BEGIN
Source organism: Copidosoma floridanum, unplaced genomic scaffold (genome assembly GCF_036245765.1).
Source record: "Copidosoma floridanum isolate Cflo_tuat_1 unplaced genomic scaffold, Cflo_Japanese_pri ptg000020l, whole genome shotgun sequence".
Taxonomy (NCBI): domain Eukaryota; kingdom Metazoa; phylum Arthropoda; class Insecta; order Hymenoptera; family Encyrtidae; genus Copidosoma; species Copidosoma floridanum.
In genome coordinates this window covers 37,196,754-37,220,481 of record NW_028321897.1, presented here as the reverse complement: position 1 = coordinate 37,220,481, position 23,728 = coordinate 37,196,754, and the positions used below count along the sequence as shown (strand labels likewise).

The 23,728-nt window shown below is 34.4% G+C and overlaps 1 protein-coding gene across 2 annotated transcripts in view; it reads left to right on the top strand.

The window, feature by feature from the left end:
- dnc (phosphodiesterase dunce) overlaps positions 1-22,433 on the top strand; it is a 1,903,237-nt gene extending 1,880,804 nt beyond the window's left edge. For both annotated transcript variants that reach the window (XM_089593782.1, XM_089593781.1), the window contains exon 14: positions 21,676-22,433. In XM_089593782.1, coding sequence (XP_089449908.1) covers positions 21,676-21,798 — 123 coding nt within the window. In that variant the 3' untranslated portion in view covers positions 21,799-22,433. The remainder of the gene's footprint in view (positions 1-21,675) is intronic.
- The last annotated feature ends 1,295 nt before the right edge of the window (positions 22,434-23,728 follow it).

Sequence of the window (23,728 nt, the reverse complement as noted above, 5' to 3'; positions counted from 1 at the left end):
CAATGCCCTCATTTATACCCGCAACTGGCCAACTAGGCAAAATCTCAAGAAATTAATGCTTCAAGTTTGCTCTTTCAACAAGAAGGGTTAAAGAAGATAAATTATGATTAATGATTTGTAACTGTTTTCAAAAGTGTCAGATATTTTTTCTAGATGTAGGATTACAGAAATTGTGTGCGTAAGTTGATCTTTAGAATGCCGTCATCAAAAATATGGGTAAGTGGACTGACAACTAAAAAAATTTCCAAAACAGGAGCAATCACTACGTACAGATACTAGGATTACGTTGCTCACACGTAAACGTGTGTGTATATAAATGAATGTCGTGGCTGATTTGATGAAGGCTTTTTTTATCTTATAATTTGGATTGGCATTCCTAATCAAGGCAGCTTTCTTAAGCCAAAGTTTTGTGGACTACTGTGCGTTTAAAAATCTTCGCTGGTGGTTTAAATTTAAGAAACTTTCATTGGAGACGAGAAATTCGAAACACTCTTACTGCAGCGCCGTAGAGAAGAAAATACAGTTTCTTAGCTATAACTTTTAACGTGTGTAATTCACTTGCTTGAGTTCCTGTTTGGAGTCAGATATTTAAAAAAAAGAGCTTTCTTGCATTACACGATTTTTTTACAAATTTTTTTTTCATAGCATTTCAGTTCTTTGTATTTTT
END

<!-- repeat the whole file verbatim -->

Source organism: Copidosoma floridanum, unplaced genomic scaffold (genome assembly GCF_036245765.1).
Source record: "Copidosoma floridanum isolate Cflo_tuat_1 unplaced genomic scaffold, Cflo_Japanese_pri ptg000020l, whole genome shotgun sequence".
Taxonomy (NCBI): domain Eukaryota; kingdom Metazoa; phylum Arthropoda; class Insecta; order Hymenoptera; family Encyrtidae; genus Copidosoma; species Copidosoma floridanum.
In genome coordinates this window covers 37,196,754-37,220,481 of record NW_028321897.1, presented here as the reverse complement: position 1 = coordinate 37,220,481, position 23,728 = coordinate 37,196,754, and the positions used below count along the sequence as shown (strand labels likewise).

The 23,728-nt window shown below is 34.4% G+C and overlaps 1 protein-coding gene across 2 annotated transcripts in view; it reads left to right on the top strand.

The window, feature by feature from the left end:
- dnc (phosphodiesterase dunce) overlaps positions 1-22,433 on the top strand; it is a 1,903,237-nt gene extending 1,880,804 nt beyond the window's left edge. For both annotated transcript variants that reach the window (XM_089593782.1, XM_089593781.1), the window contains exon 14: positions 21,676-22,433. In XM_089593782.1, coding sequence (XP_089449908.1) covers positions 21,676-21,798 — 123 coding nt within the window. In that variant the 3' untranslated portion in view covers positions 21,799-22,433. The remainder of the gene's footprint in view (positions 1-21,675) is intronic.
- The last annotated feature ends 1,295 nt before the right edge of the window (positions 22,434-23,728 follow it).

Sequence of the window (23,728 nt, the reverse complement as noted above, 5' to 3'; positions counted from 1 at the left end):
CAATGCCCTCATTTATACCCGCAACTGGCCAACTAGGCAAAATCTCAAGAAATTAATGCTTCAAGTTTGCTCTTTCAACAAGAAGGGTTAAAGAAGATAAATTATGATTAATGATTTGTAACTGTTTTCAAAAGTGTCAGATATTTTTTCTAGATGTAGGATTACAGAAATTGTGTGCGTAAGTTGATCTTTAGAATGCCGTCATCAAAAATATGGGTAAGTGGACTGACAACTAAAAAAATTTCCAAAACAGGAGCAATCACTACGTACAGATACTAGGATTACGTTGCTCACACGTAAACGTGTGTGTATATAAATGAATGTCGTGGCTGATTTGATGAAGGCTTTTTTTATCTTATAATTTGGATTGGCATTCCTAATCAAGGCAGCTTTCTTAAGCCAAAGTTTTGTGGACTACTGTGCGTTTAAAAATCTTCGCTGGTGGTTTAAATTTAAGAAACTTTCATTGGAGACGAGAAATTCGAAACACTCTTACTGCAGCGCCGTAGAGAAGAAAATACAGTTTCTTAGCTATAACTTTTAACGTGTGTAATTCACTTGCTTGAGTTCCTGTTTGGAGTCAGATATTTAAAAAAAAGAGCTTTCTTGCATTACACGATTTTTTTACAAATTTTTTTTTCATAGCATTTCAGTTCTTTGTATTTTT